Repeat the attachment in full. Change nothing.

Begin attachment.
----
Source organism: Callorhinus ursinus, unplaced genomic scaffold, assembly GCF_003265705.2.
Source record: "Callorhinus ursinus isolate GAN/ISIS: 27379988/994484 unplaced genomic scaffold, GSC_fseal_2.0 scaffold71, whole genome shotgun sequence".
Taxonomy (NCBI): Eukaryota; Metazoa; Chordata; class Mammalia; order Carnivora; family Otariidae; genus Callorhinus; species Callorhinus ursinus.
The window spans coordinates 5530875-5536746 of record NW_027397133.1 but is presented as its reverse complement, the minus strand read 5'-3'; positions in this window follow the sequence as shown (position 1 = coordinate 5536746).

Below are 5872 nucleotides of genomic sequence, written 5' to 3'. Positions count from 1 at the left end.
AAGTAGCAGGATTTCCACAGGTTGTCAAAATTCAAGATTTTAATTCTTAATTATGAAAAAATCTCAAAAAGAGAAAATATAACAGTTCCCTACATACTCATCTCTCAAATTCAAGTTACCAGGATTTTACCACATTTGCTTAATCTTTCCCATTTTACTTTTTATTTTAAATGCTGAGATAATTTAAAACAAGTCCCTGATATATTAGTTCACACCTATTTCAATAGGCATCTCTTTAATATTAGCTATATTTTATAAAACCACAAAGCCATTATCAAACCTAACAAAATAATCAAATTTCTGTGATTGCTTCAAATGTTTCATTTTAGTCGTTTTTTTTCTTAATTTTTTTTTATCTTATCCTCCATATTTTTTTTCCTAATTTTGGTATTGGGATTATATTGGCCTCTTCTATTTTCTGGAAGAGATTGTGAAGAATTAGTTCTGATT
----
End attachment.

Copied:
Source organism: Callorhinus ursinus, unplaced genomic scaffold, assembly GCF_003265705.2.
Source record: "Callorhinus ursinus isolate GAN/ISIS: 27379988/994484 unplaced genomic scaffold, GSC_fseal_2.0 scaffold71, whole genome shotgun sequence".
Taxonomy (NCBI): Eukaryota; Metazoa; Chordata; class Mammalia; order Carnivora; family Otariidae; genus Callorhinus; species Callorhinus ursinus.
The window spans coordinates 5530875-5536746 of record NW_027397133.1 but is presented as its reverse complement, the minus strand read 5'-3'; positions in this window follow the sequence as shown (position 1 = coordinate 5536746).

Below are 5872 nucleotides of genomic sequence, written 5' to 3'. Positions count from 1 at the left end.
AAGTAGCAGGATTTCCACAGGTTGTCAAAATTCAAGATTTTAATTCTTAATTATGAAAAAATCTCAAAAAGAGAAAATATAACAGTTCCCTACATACTCATCTCTCAAATTCAAGTTACCAGGATTTTACCACATTTGCTTAATCTTTCCCATTTTACTTTTTATTTTAAATGCTGAGATAATTTAAAACAAGTCCCTGATATATTAGTTCACACCTATTTCAATAGGCATCTCTTTAATATTAGCTATATTTTATAAAACCACAAAGCCATTATCAAACCTAACAAAATAATCAAATTTCTGTGATTGCTTCAAATGTTTCATTTTAGTCGTTTTTTTTCTTAATTTTTTTTTATCTTATCCTCCATATTTTTTTTCCTAATTTTGGTATTGGGATTATATTGGCCTCTTCTATTTTCTGGAAGAGATTGTGAAGAATTAGTTCTGATT